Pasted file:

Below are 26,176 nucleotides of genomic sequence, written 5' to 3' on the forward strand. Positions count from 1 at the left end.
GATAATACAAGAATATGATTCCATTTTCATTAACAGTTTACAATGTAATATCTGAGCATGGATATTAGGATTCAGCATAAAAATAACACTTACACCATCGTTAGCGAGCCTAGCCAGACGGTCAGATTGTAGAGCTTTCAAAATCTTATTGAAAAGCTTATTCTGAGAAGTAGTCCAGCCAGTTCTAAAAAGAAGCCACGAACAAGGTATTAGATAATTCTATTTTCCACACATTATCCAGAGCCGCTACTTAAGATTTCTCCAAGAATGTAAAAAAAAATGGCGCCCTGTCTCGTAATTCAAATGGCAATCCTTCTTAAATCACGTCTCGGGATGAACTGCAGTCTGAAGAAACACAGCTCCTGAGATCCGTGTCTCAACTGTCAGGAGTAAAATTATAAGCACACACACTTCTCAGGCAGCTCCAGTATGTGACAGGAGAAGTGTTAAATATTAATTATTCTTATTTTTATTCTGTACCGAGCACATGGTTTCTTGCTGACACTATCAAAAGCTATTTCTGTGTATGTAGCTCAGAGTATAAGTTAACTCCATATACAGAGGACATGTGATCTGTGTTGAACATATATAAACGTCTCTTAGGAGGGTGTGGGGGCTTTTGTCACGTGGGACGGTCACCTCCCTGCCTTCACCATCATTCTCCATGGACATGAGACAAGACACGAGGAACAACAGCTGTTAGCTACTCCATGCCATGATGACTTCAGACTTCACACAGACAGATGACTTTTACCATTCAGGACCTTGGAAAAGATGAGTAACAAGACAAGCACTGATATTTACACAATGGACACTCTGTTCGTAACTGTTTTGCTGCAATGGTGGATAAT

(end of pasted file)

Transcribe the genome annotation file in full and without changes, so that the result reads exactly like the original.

Below are 26,176 nucleotides of genomic sequence, written 5' to 3' on the forward strand. Positions count from 1 at the left end.
GATAATACAAGAATATGATTCCATTTTCATTAACAGTTTACAATGTAATATCTGAGCATGGATATTAGGATTCAGCATAAAAATAACACTTACACCATCGTTAGCGAGCCTAGCCAGACGGTCAGATTGTAGAGCTTTCAAAATCTTATTGAAAAGCTTATTCTGAGAAGTAGTCCAGCCAGTTCTAAAAAGAAGCCACGAACAAGGTATTAGATAATTCTATTTTCCACACATTATCCAGAGCCGCTACTTAAGATTTCTCCAAGAATGTAAAAAAAAATGGCGCCCTGTCTCGTAATTCAAATGGCAATCCTTCTTAAATCACGTCTCGGGATGAACTGCAGTCTGAAGAAACACAGCTCCTGAGATCCGTGTCTCAACTGTCAGGAGTAAAATTATAAGCACACACACTTCTCAGGCAGCTCCAGTATGTGACAGGAGAAGTGTTAAATATTAATTATTCTTATTTTTATTCTGTACCGAGCACATGGTTTCTTGCTGACACTATCAAAAGCTATTTCTGTGTATGTAGCTCAGAGTATAAGTTAACTCCATATACAGAGGACATGTGATCTGTGTTGAACATATATAAACGTCTCTTAGGAGGGTGTGGGGGCTTTTGTCACGTGGGACGGTCACCTCCCTGCCTTCACCATCATTCTCCATGGACATGAGACAAGACACGAGGAACAACAGCTGTTAGCTACTCCATGCCATGATGACTTCAGACTTCACACAGACAGATGACTTTTACCATTCAGGACCTTGGAAAAGATGAGTAACAAGACAAGCACTGATATTTACACAATGGACACTCTGTTCGTAACTGTTTTGCTGCAATGGTGGATAAT